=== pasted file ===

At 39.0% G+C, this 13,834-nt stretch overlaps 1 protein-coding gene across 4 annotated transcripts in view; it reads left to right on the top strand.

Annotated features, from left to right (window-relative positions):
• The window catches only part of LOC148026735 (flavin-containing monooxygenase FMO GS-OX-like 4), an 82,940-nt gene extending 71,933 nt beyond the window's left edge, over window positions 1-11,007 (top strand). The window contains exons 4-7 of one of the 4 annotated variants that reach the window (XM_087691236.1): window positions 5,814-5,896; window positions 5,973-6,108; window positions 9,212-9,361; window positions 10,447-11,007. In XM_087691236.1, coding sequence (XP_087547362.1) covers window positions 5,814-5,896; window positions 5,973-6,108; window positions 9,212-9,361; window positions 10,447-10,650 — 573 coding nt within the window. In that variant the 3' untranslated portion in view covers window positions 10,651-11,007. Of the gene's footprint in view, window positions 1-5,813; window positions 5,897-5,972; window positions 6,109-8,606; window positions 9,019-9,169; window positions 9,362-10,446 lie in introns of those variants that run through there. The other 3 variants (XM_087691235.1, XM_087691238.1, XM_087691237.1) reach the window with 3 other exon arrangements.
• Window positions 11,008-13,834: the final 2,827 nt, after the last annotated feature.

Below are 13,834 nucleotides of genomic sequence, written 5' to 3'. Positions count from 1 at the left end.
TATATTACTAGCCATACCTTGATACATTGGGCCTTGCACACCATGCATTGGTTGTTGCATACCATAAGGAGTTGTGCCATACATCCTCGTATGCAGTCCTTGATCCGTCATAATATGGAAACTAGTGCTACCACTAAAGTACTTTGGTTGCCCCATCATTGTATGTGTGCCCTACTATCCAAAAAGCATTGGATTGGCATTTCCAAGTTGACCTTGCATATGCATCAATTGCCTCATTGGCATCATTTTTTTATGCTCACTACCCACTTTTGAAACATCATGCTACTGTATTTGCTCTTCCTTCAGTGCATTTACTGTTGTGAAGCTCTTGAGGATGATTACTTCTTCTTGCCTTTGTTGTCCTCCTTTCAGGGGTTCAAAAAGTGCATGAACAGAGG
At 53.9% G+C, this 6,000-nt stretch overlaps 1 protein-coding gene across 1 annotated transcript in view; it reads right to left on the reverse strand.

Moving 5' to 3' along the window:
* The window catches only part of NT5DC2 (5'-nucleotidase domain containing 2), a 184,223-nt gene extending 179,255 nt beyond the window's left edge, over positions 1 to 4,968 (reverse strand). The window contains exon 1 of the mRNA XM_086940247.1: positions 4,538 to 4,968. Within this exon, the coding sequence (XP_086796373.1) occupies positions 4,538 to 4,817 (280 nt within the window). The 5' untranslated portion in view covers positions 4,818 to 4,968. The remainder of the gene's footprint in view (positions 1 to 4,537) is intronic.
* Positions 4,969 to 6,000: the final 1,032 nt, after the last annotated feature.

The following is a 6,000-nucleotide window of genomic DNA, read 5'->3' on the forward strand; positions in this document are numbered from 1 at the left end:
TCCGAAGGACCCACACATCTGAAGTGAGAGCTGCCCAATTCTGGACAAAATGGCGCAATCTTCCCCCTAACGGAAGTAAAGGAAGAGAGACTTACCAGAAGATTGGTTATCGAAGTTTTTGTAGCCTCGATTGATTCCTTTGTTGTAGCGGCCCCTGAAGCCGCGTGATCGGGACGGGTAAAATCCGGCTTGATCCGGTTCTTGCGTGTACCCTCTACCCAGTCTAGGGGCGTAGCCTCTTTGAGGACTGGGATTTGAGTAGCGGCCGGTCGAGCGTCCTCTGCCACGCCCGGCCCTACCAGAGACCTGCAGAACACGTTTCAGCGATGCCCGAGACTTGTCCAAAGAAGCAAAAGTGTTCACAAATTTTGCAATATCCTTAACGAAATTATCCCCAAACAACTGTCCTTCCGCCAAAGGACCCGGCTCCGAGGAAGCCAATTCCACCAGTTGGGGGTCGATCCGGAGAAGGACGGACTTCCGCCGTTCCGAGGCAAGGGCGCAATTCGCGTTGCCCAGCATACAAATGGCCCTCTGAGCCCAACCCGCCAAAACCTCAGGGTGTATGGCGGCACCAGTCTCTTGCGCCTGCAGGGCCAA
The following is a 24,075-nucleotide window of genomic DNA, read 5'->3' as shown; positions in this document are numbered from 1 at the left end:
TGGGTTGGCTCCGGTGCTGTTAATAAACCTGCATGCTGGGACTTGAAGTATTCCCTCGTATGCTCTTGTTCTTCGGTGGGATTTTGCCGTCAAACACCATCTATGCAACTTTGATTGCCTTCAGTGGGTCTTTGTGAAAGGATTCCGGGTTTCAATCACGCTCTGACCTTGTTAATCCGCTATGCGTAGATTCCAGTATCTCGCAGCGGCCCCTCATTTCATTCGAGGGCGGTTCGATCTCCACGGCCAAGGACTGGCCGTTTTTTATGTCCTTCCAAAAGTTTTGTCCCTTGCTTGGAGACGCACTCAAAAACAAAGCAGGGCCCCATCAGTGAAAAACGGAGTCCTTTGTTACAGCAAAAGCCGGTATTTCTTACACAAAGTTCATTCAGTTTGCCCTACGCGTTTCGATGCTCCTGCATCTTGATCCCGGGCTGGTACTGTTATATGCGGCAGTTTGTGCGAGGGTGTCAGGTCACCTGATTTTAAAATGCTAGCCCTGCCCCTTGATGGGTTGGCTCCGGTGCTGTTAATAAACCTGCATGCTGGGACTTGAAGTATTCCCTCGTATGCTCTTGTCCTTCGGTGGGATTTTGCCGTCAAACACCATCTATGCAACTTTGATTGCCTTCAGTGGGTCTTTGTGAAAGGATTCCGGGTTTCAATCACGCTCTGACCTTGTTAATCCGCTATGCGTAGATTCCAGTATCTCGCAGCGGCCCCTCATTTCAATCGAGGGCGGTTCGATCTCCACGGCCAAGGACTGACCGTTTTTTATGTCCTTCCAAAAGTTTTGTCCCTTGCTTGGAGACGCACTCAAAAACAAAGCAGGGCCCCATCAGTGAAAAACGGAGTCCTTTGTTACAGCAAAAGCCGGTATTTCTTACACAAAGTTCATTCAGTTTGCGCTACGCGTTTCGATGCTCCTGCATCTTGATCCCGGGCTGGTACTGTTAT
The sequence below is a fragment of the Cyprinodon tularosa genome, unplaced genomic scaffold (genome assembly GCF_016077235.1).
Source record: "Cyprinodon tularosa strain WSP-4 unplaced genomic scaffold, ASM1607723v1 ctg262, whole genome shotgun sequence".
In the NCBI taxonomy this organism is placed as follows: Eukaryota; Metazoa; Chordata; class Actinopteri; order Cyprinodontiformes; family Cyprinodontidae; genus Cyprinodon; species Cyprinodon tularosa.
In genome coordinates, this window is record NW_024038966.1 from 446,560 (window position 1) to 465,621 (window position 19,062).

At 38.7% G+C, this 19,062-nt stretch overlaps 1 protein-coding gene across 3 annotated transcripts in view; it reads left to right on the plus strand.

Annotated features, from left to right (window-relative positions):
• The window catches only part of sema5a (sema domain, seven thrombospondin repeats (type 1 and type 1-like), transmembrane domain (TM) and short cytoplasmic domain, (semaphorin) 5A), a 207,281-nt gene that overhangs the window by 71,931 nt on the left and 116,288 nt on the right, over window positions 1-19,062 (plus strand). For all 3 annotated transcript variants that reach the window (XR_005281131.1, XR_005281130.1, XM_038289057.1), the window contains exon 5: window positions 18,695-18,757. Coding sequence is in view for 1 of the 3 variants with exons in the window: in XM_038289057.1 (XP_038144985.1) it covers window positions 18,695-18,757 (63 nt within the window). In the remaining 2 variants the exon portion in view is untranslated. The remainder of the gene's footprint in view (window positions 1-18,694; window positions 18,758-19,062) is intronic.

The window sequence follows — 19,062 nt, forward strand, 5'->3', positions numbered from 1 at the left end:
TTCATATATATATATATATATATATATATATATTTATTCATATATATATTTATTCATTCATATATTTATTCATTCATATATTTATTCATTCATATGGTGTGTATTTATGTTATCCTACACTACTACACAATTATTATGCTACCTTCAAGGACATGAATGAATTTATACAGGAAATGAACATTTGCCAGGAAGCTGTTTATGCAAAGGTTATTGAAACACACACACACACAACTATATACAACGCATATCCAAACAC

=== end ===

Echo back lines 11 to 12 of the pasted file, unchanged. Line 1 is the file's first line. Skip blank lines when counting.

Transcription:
The following is a 6,000-nucleotide window of genomic DNA, read 5'->3' on the forward strand; positions in this document are numbered from 1 at the left end:
TCCGAAGGACCCACACATCTGAAGTGAGAGCTGCCCAATTCTGGACAAAATGGCGCAATCTTCCCCCTAACGGAAGTAAAGGAAGAGAGACTTACCAGAAGATTGGTTATCGAAGTTTTTGTAGCCTCGATTGATTCCTTTGTTGTAGCGGCCCCTGAAGCCGCGTGATCGGGACGGGTAAAATCCGGCTTGATCCGGTTCTTGCGTGTACCCTCTACCCAGTCTAGGGGCGTAGCCTCTTTGAGGACTGGGATTTGAGTAGCGGCCGGTCGAGCGTCCTCTGCCACGCCCGGCCCTACCAGAGACCTGCAGAACACGTTTCAGCGATGCCCGAGACTTGTCCAAAGAAGCAAAAGTGTTCACAAATTTTGCAATATCCTTAACGAAATTATCCCCAAACAACTGTCCTTCCGCCAAAGGACCCGGCTCCGAGGAAGCCAATTCCACCAGTTGGGGGTCGATCCGGAGAAGGACGGACTTCCGCCGTTCCGAGGCAAGGGCGCAATTCGCGTTGCCCAGCATACAAATGGCCCTCTGAGCCCAACCCGCCAAAACCTCAGGGTGTATGGCGGCACCAGTCTCTTGCGCCTGCAGGGCCAA